Please create an account to participate in the Slashdot moderation system

 



Forgot your password?
typodupeerror
Check out the new SourceForge HTML5 internet speed test! No Flash necessary and runs on all devices. ×
Transportation Privacy Security

Dutch Researchers Show Connected Cars Can Be Cheaply Tracked (ieee.org) 25

schwit1 writes to point out an experiment undertaken on the campus of the Netherlands' University of Twente, in which two wireless sensing stations were able to cheaply pinpoint a target vehicle equipped with "smart" V2X systems nearly half the time, and track it (albeit less precisely) even more, according to Jonathan Petit, Principal Scientist at software security company Security Innovation. "You can build a real-time tracking system using off-the-shelf devices with minimum sophistication," says Petit. In a paper to be presented at the Black Hat Europe security conference in November, he describes being able to place a security vehicle within either the residential or the business zones of the campus with 78 percent accuracy, and even locate it on individual roads 40 percent of the time. The tracking here was accomplished by listening for transmissions emitted over using 802.11p at 5.9 GHz. Says the article: Petit is now working with Ford, GM, and other carmakers to develop strategies to help secure connected cars. One interesting finding from his experiment was that a Manhattan-style grid of roads makes it difficult for potential attackers because there are more connections between the intersections. "This raises the idea of privacy-enhancing road networks, where cities are designed with the concept of privacy at their core," he says.
This discussion has been archived. No new comments can be posted.

Dutch Researchers Show Connected Cars Can Be Cheaply Tracked

Comments Filter:
  • and you can guess the rest.
  • by Michael Woodhams ( 112247 ) on Thursday October 22, 2015 @05:57PM (#50784319) Journal

    New privacy violating technologies come along every few years. Road network layouts last centuries. It would be very foolish to let privacy-attack-of-the-day heavily influence your road layouts.

  • You don't need fancy communications networks to do any of the "driver safety" things V2V koolaid drinkers are talking about. They are already being done better and cheaper today in production vehicles with sensors that never have to rely on other vehicles or things equipped with working transmitters.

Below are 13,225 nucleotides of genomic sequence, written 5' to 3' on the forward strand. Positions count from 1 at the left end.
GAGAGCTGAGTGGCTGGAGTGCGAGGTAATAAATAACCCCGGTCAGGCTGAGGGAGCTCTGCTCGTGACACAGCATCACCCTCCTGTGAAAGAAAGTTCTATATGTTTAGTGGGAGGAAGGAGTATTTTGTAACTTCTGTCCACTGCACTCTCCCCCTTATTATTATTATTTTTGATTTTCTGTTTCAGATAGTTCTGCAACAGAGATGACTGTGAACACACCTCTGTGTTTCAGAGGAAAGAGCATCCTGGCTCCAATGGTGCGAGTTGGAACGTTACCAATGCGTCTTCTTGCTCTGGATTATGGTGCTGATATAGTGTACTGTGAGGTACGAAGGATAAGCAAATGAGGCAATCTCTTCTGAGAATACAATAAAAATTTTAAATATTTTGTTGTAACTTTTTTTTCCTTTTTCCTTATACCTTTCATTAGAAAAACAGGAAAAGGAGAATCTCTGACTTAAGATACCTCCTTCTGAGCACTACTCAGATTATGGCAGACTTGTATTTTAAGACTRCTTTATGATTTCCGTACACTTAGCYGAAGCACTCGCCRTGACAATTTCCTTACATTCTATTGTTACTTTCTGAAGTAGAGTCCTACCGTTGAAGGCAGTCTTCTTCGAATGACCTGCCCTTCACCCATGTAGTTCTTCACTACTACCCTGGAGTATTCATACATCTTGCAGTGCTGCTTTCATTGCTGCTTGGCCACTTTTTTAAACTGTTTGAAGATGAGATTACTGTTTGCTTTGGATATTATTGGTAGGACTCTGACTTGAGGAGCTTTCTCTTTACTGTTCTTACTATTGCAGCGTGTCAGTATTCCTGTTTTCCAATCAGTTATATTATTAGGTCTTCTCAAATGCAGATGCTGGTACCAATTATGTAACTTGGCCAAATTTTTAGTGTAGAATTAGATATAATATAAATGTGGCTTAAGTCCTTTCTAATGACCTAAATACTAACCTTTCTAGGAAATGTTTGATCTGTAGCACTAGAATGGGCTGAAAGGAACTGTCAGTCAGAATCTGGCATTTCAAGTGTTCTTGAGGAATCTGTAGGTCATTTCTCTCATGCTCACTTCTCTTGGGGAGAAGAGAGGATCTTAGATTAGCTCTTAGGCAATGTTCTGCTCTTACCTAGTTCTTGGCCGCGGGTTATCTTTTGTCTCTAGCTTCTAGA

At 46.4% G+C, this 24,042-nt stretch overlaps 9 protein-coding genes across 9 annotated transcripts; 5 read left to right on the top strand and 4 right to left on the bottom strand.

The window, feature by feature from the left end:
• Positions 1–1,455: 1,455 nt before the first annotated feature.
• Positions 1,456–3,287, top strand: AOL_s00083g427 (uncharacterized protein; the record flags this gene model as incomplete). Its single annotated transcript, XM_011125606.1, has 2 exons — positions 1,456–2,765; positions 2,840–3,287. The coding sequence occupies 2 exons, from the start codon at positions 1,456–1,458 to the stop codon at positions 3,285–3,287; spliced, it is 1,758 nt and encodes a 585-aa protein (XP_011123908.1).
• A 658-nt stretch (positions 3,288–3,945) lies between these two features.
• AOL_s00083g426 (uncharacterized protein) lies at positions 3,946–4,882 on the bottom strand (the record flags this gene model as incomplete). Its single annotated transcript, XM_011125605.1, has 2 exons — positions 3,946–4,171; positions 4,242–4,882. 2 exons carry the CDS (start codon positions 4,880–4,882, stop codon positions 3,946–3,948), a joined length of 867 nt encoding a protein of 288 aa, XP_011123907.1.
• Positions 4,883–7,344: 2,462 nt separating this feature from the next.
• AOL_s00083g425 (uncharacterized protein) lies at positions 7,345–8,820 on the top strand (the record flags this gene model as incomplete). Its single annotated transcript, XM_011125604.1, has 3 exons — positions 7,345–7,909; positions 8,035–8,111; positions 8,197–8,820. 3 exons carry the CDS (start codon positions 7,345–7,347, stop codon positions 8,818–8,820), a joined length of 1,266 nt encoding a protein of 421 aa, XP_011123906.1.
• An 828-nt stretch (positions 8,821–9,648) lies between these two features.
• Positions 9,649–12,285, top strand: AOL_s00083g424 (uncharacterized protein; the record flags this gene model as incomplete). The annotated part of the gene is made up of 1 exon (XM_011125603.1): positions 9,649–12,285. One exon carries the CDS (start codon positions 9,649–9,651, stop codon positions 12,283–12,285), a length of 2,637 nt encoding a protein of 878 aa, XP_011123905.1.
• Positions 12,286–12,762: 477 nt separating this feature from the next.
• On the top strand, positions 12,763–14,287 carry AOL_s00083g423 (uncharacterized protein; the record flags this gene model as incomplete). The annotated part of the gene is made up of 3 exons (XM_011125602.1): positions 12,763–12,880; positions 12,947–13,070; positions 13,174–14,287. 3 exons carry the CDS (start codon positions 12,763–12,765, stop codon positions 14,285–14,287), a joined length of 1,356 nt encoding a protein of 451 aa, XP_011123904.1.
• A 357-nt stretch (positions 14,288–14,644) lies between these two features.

Technology has already been leap-frogged and made redundant by advances in computing/CV.

    "V2X" is now just a massive waste of time and money to enrich industry and serve as yet another ridiculous excuse to evisc

    • by GuB-42 ( 2483988 )

      What you say about driver safety could also be said about surveillance : why use V2X when you have cameras and computing/CV?
      Sensors and communications can work together, both for safety and for surveillance.

      • What you say about driver safety could also be said about surveillance : why use V2X when you have cameras and computing/CV? Sensors and communications can work together, both for safety and for surveillance.

        The only communication worth a damn WRT vehicle safety is what actually occurs in the real world. In-vehicle RF transmission is an unnecessary liability in that compelling use cases simply don't exist. It can all be done with sensors that don't depend on the actions of others for proper operation.

        For surveillance RF can be passively monitored from great distances with little cost or effort. Yes you can do the same with magnetometers, optical sensors and constellations of spy satellites in low earth orbit

  • Nearly everyone I know carries a personal beacon which broadcasts an uniquely identifiable signature every few seconds. I suppose this is for the people who took the batteries out of their phones before going to the tin foil hat store.

  • An internet-connected device can be tracked? Wow, who knew?

    Seriously, does this come as a surprise to anyone? It shouldn't.

  • Large commercial aircraft have to have a transponder that transmits (among other things) their height, bearing, speed and position. Each one has a unique identifier (ICAO24 hex code). All aircraft will be required to be equipped with these things after 2020. You can track them with a home mode aerial, a Raspberry Pi & a DVB-T dongle, using SDR. It's all broadcast in the clear (it has to be - the logistics of making sure everyone has keys for decryption would be a nightmare).

  • “You can build a real-time tracking system using off-the-shelf devices with minimum sophistication,” says Petit.
    "However, there is nothing to stop anyone else from also tuning in to the messages using a wireless ‘sniffing station’."


    Yeah, we all pretty much knew this. Also, maybe the guy should try three stations instead of two, which is basically what people found out what worked best eons ago. Yawn.

No skis take rocks like rental skis!

Working...